the narrative develops, it becomes clear that this story is more about the messenger than the message. The text says that, on hearing of his mission, Jonah ran away from the Lord. This is a curious turn of phrase given its impossibility, but it is suggestive of something else.
Although Psalm 139 reminds us that there is nowhere we can escape to from the presence of God, some people nevertheless place themselves physically a long way from where God wants them to be as a way of avoiding his will. And at a subliminal level, some retreat from their relationship with God as a defence against the growing discomfort which truth causes. Usually we think of God’s pervasive presence as an inspiration to faith, but for some people it can take on a more Orwellian feel unless they are reconciled to his purposes.
Rather than go to Nineveh, Jonah booked a ticket to Tarshish instead, and settled down for the crossing. That’s the beauty of a journey – being between two points all the cares and duties pressing down on you are suspended – giving a temporary and illusory sense of freedom and lightness. Many people have escaped to sea to avoid the pressures they face on land, but Jonah had misjudged his God. Soon the sea starts to swell and heave. This is the first clue that the story is
about Jonah the man as much as Nineveh the city. After all, God could have turned to someone else to do the job once Jonah had absconded. That he didn’t suggested that Jonah was the object and not the subject of the story.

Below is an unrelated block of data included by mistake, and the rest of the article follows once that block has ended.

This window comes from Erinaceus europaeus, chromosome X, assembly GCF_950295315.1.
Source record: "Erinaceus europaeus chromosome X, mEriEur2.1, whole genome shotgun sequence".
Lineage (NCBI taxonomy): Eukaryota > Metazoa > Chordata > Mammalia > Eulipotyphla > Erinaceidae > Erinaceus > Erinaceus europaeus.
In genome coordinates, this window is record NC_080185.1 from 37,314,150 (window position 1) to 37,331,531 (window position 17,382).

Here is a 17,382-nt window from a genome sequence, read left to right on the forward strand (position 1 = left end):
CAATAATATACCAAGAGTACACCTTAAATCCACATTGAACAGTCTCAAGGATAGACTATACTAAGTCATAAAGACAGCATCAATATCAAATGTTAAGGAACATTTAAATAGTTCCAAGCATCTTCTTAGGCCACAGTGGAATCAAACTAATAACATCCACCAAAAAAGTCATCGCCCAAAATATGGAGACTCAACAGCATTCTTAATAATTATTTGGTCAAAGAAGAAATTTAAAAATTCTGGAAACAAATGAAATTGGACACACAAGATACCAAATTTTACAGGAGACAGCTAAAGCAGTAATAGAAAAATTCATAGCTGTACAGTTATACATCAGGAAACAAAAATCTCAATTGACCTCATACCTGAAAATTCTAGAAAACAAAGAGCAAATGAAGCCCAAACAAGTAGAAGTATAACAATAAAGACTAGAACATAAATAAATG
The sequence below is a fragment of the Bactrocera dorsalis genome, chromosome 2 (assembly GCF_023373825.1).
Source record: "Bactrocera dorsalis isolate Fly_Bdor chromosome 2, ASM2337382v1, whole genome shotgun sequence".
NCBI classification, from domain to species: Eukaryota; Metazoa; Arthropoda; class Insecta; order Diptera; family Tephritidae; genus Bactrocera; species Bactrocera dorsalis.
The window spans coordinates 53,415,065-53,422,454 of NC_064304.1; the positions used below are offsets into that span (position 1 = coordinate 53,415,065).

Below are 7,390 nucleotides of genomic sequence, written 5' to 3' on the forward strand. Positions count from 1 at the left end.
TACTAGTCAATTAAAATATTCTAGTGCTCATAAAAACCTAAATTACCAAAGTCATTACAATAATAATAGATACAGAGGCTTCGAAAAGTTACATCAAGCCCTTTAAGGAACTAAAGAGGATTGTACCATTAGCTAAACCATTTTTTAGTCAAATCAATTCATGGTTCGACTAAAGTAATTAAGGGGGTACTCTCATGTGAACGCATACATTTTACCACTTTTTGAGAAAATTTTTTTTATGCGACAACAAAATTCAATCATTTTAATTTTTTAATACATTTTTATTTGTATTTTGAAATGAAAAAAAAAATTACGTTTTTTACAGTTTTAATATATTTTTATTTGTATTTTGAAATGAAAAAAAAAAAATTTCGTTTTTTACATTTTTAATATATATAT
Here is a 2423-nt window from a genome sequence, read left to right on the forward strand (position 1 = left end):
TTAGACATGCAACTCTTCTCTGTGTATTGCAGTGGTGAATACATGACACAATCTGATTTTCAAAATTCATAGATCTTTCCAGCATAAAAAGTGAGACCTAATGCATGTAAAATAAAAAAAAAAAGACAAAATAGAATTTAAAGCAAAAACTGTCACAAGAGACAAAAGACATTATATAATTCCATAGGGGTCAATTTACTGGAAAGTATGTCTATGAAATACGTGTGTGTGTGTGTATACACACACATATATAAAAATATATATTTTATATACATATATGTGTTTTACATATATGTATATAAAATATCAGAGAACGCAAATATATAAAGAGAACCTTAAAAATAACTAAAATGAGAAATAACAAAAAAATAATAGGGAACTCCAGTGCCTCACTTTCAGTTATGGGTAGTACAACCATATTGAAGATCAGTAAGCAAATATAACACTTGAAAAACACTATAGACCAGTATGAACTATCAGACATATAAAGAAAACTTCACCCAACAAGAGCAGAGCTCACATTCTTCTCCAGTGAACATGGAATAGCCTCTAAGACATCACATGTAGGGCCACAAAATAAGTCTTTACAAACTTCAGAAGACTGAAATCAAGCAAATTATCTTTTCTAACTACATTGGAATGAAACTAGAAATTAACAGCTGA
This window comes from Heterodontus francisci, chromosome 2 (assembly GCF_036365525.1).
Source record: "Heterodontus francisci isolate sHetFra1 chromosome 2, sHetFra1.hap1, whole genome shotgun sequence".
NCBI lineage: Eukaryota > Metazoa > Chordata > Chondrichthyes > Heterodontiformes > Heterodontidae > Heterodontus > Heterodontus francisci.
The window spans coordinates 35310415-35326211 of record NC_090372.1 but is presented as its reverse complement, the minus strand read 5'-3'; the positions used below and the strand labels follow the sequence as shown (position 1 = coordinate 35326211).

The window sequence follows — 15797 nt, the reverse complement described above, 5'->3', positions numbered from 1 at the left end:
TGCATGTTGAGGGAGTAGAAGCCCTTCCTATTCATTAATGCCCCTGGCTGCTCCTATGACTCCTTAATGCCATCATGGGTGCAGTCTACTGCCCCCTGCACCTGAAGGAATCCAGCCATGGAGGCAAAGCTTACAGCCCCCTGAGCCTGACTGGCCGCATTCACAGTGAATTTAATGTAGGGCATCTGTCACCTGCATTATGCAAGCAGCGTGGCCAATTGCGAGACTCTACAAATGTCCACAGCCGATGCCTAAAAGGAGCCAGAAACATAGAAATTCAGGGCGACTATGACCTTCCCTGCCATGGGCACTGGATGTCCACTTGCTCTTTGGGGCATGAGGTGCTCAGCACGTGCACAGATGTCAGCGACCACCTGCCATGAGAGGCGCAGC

Many people who work with elements they can’t control develop superstitions as a way of coping with their powerlessness. Sportsmen and women are notorious for this because, despite pre-match bravado, they can’t guarantee the outcome of the match. In a similar way, people who work on the sea are deeply aware of their vulnerability to the most powerful forces of nature, and may grasp hold of anything that makes them feel more secure. Christians should renounce superstition because their lives are in God’s hands and committing themselves in prayer helps them to gain the comfort that they do not face life’s perils alone and without purpose. The sailors in Jonah’s story, when faced with the mountainous waves, don’t resign themselves to their misfortune, but believe someone must be to blame. This looks superstitious from a distance, and yet they were right: Jonah was to blame.
Despite their fear, the crew are generous to Jonah, and don’t take him up on the offer of tossing him overboard until their peril becomes acute. When eventually they do, both parties know it will mean certain death. Jonah probably didn’t care by then anyway. And so begins this epic encounter in the deep. Throughout scripture the metaphor of being overwhelmed by the waves is used to describe the darkest fears of the Israelites. This was the kind of thing that happened to their enemies, most notably Pharaoh in his hot pursuit of the liberated Hebrew slaves. A similar fate visited on an Israelite would be considered a curse.